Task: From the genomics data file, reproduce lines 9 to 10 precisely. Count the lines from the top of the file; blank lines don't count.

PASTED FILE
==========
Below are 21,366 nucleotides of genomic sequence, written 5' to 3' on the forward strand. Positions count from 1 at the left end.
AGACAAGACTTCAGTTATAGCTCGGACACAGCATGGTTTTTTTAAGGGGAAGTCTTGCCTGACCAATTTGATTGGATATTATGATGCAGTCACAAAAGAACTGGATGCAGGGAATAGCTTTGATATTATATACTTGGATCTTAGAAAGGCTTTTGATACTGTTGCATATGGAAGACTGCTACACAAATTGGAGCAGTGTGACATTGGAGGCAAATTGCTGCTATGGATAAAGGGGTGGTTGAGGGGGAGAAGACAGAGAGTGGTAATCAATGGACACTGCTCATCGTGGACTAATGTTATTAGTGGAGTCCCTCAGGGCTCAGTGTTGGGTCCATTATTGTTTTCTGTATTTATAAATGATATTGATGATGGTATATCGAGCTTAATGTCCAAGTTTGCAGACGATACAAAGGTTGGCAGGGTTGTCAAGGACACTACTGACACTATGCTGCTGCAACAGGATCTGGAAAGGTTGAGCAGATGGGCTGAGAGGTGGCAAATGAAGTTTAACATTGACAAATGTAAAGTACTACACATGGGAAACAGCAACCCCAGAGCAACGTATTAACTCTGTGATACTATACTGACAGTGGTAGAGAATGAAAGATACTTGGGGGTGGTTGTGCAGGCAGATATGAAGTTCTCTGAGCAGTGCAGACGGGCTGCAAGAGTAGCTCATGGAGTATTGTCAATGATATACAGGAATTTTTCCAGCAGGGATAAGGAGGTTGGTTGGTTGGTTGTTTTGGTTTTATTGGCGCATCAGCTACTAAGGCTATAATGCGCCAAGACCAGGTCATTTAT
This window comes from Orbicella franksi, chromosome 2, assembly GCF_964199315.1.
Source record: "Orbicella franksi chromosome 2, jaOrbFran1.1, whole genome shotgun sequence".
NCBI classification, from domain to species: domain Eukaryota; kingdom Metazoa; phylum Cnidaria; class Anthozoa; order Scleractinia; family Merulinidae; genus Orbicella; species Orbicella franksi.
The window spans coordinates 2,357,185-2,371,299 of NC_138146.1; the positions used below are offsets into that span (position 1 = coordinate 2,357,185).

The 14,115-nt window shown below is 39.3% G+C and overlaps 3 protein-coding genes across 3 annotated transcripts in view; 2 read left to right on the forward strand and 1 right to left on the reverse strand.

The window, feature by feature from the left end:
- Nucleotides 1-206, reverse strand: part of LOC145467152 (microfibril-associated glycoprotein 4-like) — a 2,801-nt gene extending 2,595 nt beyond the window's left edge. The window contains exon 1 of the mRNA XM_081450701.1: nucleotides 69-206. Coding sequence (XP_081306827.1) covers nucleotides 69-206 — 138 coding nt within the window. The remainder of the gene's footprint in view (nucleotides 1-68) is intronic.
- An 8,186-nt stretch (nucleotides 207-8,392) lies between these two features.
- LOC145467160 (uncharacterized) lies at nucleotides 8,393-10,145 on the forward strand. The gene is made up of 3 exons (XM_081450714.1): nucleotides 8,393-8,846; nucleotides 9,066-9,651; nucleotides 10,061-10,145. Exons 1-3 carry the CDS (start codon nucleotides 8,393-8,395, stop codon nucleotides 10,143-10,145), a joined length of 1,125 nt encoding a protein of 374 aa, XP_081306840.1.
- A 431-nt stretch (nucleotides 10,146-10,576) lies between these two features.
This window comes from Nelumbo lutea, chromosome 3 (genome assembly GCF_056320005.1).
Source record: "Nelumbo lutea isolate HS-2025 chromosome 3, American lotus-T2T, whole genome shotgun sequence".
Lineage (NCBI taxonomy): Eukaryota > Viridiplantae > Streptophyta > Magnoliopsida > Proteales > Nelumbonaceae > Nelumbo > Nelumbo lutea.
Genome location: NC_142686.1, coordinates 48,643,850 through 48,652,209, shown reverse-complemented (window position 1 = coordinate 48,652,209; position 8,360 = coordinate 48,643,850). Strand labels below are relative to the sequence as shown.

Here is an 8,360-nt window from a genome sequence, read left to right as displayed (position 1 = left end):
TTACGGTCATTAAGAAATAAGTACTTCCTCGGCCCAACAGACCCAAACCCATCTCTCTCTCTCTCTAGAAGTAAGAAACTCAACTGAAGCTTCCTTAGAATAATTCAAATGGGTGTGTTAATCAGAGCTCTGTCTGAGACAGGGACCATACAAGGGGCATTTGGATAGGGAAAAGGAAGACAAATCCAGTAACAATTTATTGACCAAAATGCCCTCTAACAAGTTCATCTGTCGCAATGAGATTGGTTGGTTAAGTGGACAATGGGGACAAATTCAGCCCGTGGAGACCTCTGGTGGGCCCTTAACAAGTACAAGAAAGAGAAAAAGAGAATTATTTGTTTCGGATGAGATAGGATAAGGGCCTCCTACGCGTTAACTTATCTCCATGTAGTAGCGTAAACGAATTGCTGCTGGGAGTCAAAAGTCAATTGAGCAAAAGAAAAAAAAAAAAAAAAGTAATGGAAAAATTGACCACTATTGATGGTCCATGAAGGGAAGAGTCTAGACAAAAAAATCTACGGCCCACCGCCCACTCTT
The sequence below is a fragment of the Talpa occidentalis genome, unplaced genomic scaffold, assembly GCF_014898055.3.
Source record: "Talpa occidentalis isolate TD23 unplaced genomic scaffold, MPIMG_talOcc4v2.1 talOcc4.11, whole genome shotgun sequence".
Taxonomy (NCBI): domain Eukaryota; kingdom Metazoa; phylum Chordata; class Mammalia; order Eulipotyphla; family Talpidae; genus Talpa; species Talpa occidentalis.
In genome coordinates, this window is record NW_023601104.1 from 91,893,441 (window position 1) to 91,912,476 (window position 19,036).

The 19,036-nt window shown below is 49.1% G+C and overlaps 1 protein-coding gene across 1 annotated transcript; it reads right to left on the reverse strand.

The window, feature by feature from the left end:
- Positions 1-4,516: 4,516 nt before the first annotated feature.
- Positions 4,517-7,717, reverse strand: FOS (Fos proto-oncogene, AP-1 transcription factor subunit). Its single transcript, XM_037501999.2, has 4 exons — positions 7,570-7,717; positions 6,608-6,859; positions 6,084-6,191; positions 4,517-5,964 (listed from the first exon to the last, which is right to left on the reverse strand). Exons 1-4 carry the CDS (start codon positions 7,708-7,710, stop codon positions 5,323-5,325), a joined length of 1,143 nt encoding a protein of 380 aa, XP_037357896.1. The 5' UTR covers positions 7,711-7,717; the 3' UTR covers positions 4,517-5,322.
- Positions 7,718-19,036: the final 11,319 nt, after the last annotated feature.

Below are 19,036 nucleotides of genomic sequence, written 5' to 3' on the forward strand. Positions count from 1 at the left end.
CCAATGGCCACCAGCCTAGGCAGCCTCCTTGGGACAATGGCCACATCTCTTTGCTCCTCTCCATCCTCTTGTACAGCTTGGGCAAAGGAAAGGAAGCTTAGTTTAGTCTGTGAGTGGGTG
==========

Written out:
- Nucleotides 1-206, reverse strand: part of LOC145467152 (microfibril-associated glycoprotein 4-like) — a 2,801-nt gene extending 2,595 nt beyond the window's left edge. The window contains exon 1 of the mRNA XM_081450701.1: nucleotides 69-206. Coding sequence (XP_081306827.1) covers nucleotides 69-206 — 138 coding nt within the window. The remainder of the gene's footprint in view (nucleotides 1-68) is intronic.
- An 8,186-nt stretch (nucleotides 207-8,392) lies between these two features.